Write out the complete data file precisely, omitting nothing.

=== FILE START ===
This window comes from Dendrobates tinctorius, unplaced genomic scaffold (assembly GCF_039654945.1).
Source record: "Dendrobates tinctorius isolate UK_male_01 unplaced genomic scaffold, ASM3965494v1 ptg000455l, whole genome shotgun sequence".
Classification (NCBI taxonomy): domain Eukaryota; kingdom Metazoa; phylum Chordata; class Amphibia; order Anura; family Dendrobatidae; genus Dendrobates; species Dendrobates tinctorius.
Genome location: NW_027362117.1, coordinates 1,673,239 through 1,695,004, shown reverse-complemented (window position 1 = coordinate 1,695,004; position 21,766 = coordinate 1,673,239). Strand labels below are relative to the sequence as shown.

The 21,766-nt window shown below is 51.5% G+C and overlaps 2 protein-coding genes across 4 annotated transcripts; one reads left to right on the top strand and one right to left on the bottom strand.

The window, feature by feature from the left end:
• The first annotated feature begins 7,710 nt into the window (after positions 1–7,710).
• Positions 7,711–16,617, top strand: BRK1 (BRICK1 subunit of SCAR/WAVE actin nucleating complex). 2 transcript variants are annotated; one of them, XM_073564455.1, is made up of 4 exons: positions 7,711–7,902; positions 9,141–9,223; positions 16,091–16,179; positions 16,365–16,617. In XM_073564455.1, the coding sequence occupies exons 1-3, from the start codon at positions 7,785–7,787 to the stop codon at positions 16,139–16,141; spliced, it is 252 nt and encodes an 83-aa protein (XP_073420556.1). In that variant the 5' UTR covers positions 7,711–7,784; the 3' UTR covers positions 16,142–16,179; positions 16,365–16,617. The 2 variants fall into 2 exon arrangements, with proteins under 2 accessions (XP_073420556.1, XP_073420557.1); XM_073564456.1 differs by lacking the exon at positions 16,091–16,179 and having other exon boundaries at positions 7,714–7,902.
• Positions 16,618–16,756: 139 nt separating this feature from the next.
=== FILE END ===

This window comes from Dendrobates tinctorius, unplaced genomic scaffold (assembly GCF_039654945.1).
Source record: "Dendrobates tinctorius isolate UK_male_01 unplaced genomic scaffold, ASM3965494v1 ptg000455l, whole genome shotgun sequence".
Classification (NCBI taxonomy): domain Eukaryota; kingdom Metazoa; phylum Chordata; class Amphibia; order Anura; family Dendrobatidae; genus Dendrobates; species Dendrobates tinctorius.
Genome location: NW_027362117.1, coordinates 1,673,239 through 1,695,004, shown reverse-complemented (window position 1 = coordinate 1,695,004; position 21,766 = coordinate 1,673,239). Strand labels below are relative to the sequence as shown.

The 21,766-nt window shown below is 51.5% G+C and overlaps 2 protein-coding genes across 4 annotated transcripts; one reads left to right on the top strand and one right to left on the bottom strand.

The window, feature by feature from the left end:
• The first annotated feature begins 7,710 nt into the window (after positions 1–7,710).
• Positions 7,711–16,617, top strand: BRK1 (BRICK1 subunit of SCAR/WAVE actin nucleating complex). 2 transcript variants are annotated; one of them, XM_073564455.1, is made up of 4 exons: positions 7,711–7,902; positions 9,141–9,223; positions 16,091–16,179; positions 16,365–16,617. In XM_073564455.1, the coding sequence occupies exons 1-3, from the start codon at positions 7,785–7,787 to the stop codon at positions 16,139–16,141; spliced, it is 252 nt and encodes an 83-aa protein (XP_073420556.1). In that variant the 5' UTR covers positions 7,711–7,784; the 3' UTR covers positions 16,142–16,179; positions 16,365–16,617. The 2 variants fall into 2 exon arrangements, with proteins under 2 accessions (XP_073420556.1, XP_073420557.1); XM_073564456.1 differs by lacking the exon at positions 16,091–16,179 and having other exon boundaries at positions 7,714–7,902.
• Positions 16,618–16,756: 139 nt separating this feature from the next.